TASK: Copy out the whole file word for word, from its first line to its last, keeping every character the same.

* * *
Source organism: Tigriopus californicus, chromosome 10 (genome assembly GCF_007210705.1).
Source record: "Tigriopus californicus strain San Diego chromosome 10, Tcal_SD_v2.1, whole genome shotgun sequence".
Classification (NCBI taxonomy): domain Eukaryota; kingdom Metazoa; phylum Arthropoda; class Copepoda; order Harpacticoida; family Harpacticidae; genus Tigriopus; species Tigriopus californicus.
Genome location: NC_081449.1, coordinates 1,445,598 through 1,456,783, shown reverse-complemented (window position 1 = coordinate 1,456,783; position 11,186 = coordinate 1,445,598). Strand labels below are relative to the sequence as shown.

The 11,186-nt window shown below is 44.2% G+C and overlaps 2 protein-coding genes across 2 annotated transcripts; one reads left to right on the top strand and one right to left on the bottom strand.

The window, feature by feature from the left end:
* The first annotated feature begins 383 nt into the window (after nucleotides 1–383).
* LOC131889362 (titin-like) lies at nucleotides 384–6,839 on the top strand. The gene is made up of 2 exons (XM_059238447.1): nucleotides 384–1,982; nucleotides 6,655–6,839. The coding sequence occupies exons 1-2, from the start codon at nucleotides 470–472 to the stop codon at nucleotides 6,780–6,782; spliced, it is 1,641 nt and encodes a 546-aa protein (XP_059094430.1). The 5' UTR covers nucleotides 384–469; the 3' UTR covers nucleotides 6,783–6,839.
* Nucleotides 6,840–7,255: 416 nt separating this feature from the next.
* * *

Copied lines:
Source organism: Tigriopus californicus, chromosome 10 (genome assembly GCF_007210705.1).
Source record: "Tigriopus californicus strain San Diego chromosome 10, Tcal_SD_v2.1, whole genome shotgun sequence".
Classification (NCBI taxonomy): domain Eukaryota; kingdom Metazoa; phylum Arthropoda; class Copepoda; order Harpacticoida; family Harpacticidae; genus Tigriopus; species Tigriopus californicus.
Genome location: NC_081449.1, coordinates 1,445,598 through 1,456,783, shown reverse-complemented (window position 1 = coordinate 1,456,783; position 11,186 = coordinate 1,445,598). Strand labels below are relative to the sequence as shown.

The 11,186-nt window shown below is 44.2% G+C and overlaps 2 protein-coding genes across 2 annotated transcripts; one reads left to right on the top strand and one right to left on the bottom strand.

The window, feature by feature from the left end:
* The first annotated feature begins 383 nt into the window (after nucleotides 1–383).
* LOC131889362 (titin-like) lies at nucleotides 384–6,839 on the top strand. The gene is made up of 2 exons (XM_059238447.1): nucleotides 384–1,982; nucleotides 6,655–6,839. The coding sequence occupies exons 1-2, from the start codon at nucleotides 470–472 to the stop codon at nucleotides 6,780–6,782; spliced, it is 1,641 nt and encodes a 546-aa protein (XP_059094430.1). The 5' UTR covers nucleotides 384–469; the 3' UTR covers nucleotides 6,783–6,839.
* Nucleotides 6,840–7,255: 416 nt separating this feature from the next.